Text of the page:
As time went by we got married and I received my papers, but… it became hard the first couple of years with the language barrier and huge cultural change. Think about it, I was playing for a popular band back home and then all the sudden…nothing…no friends…no family. It was like a nightmare, but I had no choice.

I learned English on my own, at work, on the street, and watching television.

A few years later I started playing guitar for some local bands, but I didn’t feel that drive or passion I so longed for. I don’t think anyone was really serious with their music during that time. The majority of those guys were in bands to get chicks and/or booze, which didn’t seem to work out in anyone’s favor. In fact, I can’t remember any of those dudes getting lucky in anything they ever did. I hoped at least one of them made it so I could go around and say ”Hey, look, I played with them dudes”- just kidding!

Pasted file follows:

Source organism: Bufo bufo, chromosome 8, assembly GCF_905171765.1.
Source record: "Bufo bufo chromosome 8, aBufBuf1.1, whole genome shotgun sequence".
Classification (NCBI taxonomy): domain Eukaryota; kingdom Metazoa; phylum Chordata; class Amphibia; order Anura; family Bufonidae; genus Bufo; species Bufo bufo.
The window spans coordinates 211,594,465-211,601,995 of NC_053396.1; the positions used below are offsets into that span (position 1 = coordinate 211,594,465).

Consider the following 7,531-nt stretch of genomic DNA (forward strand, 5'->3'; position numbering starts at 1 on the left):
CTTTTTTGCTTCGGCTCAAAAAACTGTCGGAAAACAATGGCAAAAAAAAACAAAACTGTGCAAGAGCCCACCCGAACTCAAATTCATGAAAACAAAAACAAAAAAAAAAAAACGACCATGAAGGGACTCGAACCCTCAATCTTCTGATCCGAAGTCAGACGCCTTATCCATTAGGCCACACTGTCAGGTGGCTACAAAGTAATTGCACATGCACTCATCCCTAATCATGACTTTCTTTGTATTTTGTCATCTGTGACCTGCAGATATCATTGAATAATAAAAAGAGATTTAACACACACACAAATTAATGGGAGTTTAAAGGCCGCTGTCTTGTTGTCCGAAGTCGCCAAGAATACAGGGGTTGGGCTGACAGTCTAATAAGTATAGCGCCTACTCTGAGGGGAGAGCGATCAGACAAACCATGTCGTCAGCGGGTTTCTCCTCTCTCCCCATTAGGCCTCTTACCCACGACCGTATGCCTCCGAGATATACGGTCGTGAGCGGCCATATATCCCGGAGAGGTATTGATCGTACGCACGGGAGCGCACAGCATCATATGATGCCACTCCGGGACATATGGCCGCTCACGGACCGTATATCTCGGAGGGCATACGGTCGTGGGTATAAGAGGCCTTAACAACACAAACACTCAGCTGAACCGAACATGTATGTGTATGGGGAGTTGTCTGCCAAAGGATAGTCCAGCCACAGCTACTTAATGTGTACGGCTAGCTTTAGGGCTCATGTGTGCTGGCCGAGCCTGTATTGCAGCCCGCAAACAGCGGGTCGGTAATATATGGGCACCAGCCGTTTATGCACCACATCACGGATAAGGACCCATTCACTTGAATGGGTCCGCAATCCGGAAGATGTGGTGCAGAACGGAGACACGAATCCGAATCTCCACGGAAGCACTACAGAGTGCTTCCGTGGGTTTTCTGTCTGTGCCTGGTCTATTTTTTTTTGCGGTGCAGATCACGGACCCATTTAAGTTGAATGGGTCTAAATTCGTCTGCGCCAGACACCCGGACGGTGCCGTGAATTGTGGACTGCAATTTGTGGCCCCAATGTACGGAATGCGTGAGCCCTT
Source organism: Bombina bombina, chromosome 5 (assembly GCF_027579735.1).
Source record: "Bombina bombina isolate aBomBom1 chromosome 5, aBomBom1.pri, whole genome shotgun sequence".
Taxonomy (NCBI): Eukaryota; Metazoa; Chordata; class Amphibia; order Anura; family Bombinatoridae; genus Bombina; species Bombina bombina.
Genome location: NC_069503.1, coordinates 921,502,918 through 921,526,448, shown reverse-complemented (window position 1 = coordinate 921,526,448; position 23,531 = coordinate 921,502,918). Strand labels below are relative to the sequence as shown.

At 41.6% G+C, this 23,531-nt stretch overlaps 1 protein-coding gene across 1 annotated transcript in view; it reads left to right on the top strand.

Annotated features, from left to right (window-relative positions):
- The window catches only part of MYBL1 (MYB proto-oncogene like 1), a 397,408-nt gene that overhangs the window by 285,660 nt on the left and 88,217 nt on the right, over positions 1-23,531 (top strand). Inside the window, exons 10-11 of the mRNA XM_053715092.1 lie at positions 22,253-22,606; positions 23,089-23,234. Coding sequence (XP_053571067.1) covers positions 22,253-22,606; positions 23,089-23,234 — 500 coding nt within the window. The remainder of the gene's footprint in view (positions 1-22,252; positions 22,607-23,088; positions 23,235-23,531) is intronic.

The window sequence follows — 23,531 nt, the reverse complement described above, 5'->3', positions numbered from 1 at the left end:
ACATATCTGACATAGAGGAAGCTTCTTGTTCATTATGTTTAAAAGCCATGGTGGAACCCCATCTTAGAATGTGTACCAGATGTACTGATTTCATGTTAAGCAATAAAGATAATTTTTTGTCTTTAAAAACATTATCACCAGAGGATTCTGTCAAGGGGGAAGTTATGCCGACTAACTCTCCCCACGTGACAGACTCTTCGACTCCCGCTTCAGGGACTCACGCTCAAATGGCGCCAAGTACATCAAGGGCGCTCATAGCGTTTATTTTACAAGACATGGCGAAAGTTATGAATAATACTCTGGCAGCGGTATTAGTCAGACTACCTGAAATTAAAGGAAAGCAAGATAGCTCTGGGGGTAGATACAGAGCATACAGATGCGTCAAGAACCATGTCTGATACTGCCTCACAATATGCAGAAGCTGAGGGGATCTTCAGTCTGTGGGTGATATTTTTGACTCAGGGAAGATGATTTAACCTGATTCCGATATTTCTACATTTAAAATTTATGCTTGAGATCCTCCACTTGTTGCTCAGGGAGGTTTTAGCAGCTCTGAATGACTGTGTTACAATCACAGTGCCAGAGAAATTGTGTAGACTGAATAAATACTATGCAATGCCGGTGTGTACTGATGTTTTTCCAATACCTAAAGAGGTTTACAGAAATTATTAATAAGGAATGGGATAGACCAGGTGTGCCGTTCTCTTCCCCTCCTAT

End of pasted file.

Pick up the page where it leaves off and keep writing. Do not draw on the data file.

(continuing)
I started Sledgeback in 2004 with a couple of friends I met at a party. Most people don’t know this, but Sledgeback was intended to be a side project. I was still writing music and working with C.A.F.B.. I had a few songs, originally recorded for C.A.F.B. and used those as the first tunes of Sledgeback. For instance “Pants off”, “Regret” and “Gimme back” from the 2004 album were originally C.A.F.B. songs. Slowly I was able to write English lyrics for them and they became the first Sledgeback songs.

sledgebackpromo2What’s in the future for Sledgeback? Are you recording any new music? Are you playing any more shows around town or anywhere else?

We work on the material continuously. I never stopped writing songs and a huge chunk of the new album is done. I feel like the sound changed a bit and the there will be more fast songs than before. I am not sure when it will be available but once we finish the vocals it will go pretty quick. The vocals are always pretty touchy, especially with my accent.